The Cedars Social: Bar fare worth a (very) short trip south

Just a few minutes in the car from my office is a bar worth visiting. The only reason I hadn’t made the short trip was a lame one – that trip was just south of downtown.

Across from where I had sipped coffee at South Side on Lamar and seen The Fray perform at the Palladium Ballroom is an intimate space full of books, booze and unsuspecting plates for dinner.

The double bone-in pork chop, purple and sweet potato hash is just an example of the tempting plates at Cedars Social.  (Facebook)

The double bone-in pork chop, purple and sweet potato hash is just an example of the tempting plates at Cedars Social. (Facebook)

The Cedars Social boasts on Facebook about its full rows of alcohol bottles behind the bar. The pride continues onto the pages of the cocktail menu that lists the drinks around $12 each (and many are higher).

The bartender here makes a worthy potion. The old fashioned and Tom Collins were acceptable standards. Any of the seasonal cocktails or “misfits” are more creative and worth experimenting.

The bar area is quickly packed on a Saturday night, but if you’re able to snag a table in the small dining room, you can explore some more flavors beyond muddled fruit in alcohol.

Expect to have a lot of paper on your table while you make your selections through the sharable small and big plates. One item is a blue file folder that has the pages of cocktail options. If you’re here on a weekend, one small sheet will be the weekend menu. Check that one if you’re in the mood for a selection of oysters. These offer some more explorable plates (with a bit higher price tag). The standard, two-sided sheets have the full menu.

There’s plenty to pique your interest on the small plate list. The truffle macaroni and cheese will take the spot as a favorite. I always use hesitation when knowing a chef is using truffle – whether it be fresh, salt and especially oil – but this pasta is only delicately laced with the flavor that takes the bowl to a whole new level of savory.

The shrimp and grits is also a plate you’ll want to share with your table. Texas Gulf shrimp are lined up on top of white cheddar and Parmesan grits. While the shrimp were standard, even someone who doesn’t get excited about grits will scrape up the last of this cheesy side item. The Kobe meatballs are small, tender balls of meat, ones that have a surprisingly crisp exterior to a warm, tender center. Most important, they’re perfectly seasoned and topped witha  simple, traditional sauce.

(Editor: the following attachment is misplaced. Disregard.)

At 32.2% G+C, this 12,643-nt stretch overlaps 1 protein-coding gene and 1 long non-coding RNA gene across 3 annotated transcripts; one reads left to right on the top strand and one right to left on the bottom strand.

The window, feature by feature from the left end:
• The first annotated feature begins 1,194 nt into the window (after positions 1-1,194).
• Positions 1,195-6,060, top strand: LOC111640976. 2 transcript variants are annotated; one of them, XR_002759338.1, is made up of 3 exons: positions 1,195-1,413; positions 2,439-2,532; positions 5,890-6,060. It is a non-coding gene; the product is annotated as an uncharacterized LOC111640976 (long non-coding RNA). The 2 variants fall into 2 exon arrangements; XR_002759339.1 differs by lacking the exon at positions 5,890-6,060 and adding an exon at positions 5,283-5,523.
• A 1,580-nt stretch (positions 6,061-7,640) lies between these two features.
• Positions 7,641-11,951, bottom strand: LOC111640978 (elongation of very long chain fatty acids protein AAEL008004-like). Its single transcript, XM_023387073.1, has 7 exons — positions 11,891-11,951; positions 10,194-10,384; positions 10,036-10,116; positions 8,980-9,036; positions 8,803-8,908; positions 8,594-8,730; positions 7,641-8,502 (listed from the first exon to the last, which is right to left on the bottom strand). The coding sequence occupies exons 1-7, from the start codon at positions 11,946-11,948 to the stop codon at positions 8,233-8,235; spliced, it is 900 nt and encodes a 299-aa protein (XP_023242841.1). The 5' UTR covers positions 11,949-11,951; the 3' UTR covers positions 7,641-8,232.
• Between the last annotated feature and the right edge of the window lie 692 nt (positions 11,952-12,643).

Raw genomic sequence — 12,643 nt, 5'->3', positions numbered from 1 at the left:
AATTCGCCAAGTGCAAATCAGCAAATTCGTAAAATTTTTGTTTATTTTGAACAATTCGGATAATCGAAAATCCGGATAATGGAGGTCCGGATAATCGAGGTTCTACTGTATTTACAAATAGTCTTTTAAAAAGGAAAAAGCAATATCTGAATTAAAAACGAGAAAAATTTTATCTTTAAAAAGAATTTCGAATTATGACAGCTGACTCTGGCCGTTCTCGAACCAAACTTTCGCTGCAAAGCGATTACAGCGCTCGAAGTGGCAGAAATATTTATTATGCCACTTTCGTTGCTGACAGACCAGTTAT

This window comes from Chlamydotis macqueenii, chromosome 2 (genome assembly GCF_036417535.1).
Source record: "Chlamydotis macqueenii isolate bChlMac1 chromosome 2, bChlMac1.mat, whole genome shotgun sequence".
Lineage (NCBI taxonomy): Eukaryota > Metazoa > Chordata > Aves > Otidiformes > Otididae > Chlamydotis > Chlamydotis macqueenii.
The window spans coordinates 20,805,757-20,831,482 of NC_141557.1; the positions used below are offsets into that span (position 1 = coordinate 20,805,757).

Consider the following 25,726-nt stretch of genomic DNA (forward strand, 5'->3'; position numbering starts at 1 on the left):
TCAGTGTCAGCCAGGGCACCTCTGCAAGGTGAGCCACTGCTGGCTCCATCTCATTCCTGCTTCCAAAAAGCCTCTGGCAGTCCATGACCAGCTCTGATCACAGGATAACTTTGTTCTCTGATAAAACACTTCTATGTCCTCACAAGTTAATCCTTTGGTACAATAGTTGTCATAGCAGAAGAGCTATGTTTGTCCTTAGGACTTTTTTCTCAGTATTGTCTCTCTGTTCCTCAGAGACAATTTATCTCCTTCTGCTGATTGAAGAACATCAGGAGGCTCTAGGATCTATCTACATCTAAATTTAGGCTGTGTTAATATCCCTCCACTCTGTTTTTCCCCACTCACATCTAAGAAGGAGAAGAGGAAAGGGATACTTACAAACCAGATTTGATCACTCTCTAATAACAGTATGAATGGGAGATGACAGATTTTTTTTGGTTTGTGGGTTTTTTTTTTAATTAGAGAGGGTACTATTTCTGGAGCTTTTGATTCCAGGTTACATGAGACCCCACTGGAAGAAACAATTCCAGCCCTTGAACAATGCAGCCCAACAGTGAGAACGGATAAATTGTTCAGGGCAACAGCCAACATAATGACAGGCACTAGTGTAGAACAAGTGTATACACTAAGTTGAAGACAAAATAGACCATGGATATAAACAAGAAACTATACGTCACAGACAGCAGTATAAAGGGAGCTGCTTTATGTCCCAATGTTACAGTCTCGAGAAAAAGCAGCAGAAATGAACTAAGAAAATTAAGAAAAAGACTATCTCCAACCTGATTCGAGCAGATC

The lamb chops could be a meal on their own. They’re simply seasoned and cooked perfectly, just below medium rare. What takes these a step beyond an area steak joint is the Luxardo cherry jus that sits beneath them, waiting for you to swipe the tender meat through it for a sweet pairing. On a recent visit, we tried for the grilled oysters, which caught our attention with garlic butter and Parmesan cheese, but the kitchen was out of them. A small plate that should be ordered on your own (only because sharing doesn’t seem like a realistic option) is the oxtail ravioli, a special that hopefully will make a regular appearance. Each bite is a buttery and savory meat encased in a (just under al dente) fresh pasta.

The small plates kept our interest. Large plates that look worth a try are the truffled, roasted chicken with lentils, Mediterranean olives and cherry tomatoes and a Berkshire pork rack with cassoulet and crispy brussels sprouts.

We did test our stomach sizes a little further by going for the hand-cut garlic-Parmesan fries, where more truffle oil is poured out. Salty, a little oily and plenty crunchy, these are the consistency all garlic fries should be.

The special desserts, listed in chalk on the wall with other specials, listed a German chocolate cake that had run out before we had the chance to pursue a slice. By that time, we were too full to test out the Italian cream that was also listed.

Witha  menu so extensive and items passing expectations, this one is worth another visit. Very soon.

The Cedars Social
Location: 1326 S. Lamar St. in Dallas, 214-928-7700
Hours: 4 p.m. to 2 a.m. Monday through Friday, 11 a.m. to 2 a.m. Saturday and Sunday
Price: $$
Service: laid back, just attentive enough
Ambiance: cozy, noisy and intimate
Alcohol: full bar


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